Banks can do business with marijuana sellers in states where use has been legalized either for recreational or medicinal purposes, under a new policy the Obama administration announced Friday.
In a seven-page memo, the Treasury Department said it will not target bank transactions with marijuana businesses in those states as long as the businesses are properly licensed and the banks are taking steps to make sure the businesses don't show signs of gang or cartel-connected activity.
But banks will continue to be required to report on any suspicious activity they see, even in those states where marijuana use has been legalized, the department said.
Pot advocates hailed the changes as a key step in normalizing marijuana businesses.
"It appears that the Obama administration is trying to provide as much protection as possible for the marijuana industry, given the constraints of federal law," said Ethan Nadelmann, executive director of the Drug Policy Alliance.
Pot advocates said some banks had been reluctant to let marijuana businesses open accounts. The advocates said the new policy should take care of that.
But despite Friday's announcement, many financial institutions remain leery of trying to navigate the legal complexities of providing banking services for marijuana-related business.
The Colorado Bankers Association warned its members that the Obama administration's new guidelines only reinforce and reiterate "that banks can be prosecuted for providing accounts to marijuana related businesses."
"After a series of red lights, we expected this guidance to be a yellow one. This isn't close to that. At best, this amounts to 'serve these customers at your own risk' and it emphasizes all of the risks. This light is red," said CBA president and CEO Don Childears.
While polls show Americans increasingly open to marijuana legalization, and many states are moving in that direction, it remains a thorny issue on Capitol Hill. Decriminalization bills have regularly stalled, never advancing through committee.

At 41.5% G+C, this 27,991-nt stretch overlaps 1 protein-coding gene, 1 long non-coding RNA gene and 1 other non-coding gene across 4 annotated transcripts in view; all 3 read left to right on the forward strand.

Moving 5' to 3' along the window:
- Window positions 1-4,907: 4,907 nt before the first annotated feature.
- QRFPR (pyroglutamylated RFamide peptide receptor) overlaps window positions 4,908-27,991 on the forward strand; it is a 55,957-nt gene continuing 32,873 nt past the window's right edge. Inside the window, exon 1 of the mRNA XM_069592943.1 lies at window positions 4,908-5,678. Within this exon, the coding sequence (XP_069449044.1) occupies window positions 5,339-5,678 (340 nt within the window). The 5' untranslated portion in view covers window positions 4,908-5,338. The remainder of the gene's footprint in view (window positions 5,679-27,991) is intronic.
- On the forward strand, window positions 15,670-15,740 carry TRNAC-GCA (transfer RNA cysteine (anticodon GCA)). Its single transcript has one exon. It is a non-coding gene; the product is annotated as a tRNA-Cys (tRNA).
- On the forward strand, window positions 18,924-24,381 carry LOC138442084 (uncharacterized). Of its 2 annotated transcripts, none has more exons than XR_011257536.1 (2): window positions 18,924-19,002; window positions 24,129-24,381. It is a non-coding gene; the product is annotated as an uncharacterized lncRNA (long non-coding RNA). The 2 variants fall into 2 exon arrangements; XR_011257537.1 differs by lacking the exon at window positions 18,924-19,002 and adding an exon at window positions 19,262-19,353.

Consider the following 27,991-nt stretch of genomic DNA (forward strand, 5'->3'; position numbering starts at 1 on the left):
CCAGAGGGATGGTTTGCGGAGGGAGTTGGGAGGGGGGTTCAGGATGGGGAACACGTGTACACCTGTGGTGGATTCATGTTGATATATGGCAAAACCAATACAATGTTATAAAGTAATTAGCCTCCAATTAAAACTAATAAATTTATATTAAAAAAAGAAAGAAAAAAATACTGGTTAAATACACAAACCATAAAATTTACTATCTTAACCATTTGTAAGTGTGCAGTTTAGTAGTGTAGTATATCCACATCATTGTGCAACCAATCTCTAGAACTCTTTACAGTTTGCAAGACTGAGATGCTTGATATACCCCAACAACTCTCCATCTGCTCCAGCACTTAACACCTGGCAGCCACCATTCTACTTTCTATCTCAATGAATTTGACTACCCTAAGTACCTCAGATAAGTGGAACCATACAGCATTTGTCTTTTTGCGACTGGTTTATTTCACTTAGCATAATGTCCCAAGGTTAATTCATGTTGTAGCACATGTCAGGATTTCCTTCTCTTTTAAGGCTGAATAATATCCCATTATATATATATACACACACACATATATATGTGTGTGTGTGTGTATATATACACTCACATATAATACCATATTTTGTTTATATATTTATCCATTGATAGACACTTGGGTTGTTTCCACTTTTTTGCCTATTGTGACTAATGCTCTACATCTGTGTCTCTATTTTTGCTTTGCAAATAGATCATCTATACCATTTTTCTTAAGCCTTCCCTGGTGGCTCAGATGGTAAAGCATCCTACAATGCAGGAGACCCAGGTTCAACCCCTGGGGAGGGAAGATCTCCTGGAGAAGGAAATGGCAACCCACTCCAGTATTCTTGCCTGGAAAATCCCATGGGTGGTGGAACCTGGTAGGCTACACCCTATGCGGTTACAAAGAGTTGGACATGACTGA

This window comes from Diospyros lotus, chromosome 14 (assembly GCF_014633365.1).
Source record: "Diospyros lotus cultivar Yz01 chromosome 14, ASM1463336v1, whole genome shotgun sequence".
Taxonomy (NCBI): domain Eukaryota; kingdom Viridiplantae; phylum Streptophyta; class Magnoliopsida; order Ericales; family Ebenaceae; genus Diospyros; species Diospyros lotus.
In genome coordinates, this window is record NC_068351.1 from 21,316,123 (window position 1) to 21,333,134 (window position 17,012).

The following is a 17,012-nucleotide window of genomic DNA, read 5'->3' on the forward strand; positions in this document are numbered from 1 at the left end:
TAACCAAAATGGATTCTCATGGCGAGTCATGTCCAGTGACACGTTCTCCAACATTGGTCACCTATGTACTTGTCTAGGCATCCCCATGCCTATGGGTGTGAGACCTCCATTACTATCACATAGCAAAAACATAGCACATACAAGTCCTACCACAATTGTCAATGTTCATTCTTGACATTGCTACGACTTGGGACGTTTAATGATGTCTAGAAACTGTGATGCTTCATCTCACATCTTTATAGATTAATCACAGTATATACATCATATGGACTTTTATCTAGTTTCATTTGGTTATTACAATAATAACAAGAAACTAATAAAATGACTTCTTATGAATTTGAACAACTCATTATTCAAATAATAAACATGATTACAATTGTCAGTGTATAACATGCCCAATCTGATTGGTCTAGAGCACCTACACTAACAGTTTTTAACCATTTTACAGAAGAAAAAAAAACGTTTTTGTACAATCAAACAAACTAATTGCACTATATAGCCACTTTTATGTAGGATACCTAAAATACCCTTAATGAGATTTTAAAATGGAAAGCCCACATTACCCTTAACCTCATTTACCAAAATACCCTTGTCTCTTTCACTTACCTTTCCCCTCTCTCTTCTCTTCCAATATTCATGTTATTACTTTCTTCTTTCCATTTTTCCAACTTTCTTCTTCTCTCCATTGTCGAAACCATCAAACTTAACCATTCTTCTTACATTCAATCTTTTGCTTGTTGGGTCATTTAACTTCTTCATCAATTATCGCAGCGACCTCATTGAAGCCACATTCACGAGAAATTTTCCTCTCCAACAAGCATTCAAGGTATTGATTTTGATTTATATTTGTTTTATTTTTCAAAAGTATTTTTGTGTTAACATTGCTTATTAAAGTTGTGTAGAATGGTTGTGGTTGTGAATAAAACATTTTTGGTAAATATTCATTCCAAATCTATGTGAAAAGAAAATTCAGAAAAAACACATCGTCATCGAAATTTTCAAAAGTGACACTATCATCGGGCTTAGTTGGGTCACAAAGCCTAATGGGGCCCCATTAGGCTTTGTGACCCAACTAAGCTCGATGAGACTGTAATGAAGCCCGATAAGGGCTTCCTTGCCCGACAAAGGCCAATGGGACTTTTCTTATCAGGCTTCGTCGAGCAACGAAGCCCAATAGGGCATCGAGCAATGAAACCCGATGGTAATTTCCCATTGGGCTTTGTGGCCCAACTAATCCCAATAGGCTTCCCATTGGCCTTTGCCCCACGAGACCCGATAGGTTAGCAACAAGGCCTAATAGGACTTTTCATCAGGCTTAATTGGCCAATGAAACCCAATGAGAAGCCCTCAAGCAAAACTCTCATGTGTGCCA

That's left President Obama to act on his own.
Last year, after Colorado and Washington state legalization policies took effect, the Justice Department said it would not interfere as long as efforts were made to hinder cartels' involvement and as long as their was no evidence that children were gaining easier access to the drug.
Mr. Obama himself has said in recent interviews that he views alcohol as potentially more dangerous than marijuana, which he has admitted using when he was younger.
Pot advocates, who have long asked the president to take more leadership on the issue, said Friday the latest move was striking.
"I have to say I'm impressed by how the White House is trying to make this work, especially given the inability of Congress to do anything constructive in this area," Mr. Nadelmann said.
Still, some advocates said the president should be even bolder.
"Removing the risks of operating as an 'all-cash' business cannot be overstated, but we will also continue to put pressure on the Obama administration to wrap these types of discrete practices into a more comprehensive medical marijuana policy," said Steph Sherer, executive director of Americans for Safe Access.
• Valerie Richardson contributed to this report.
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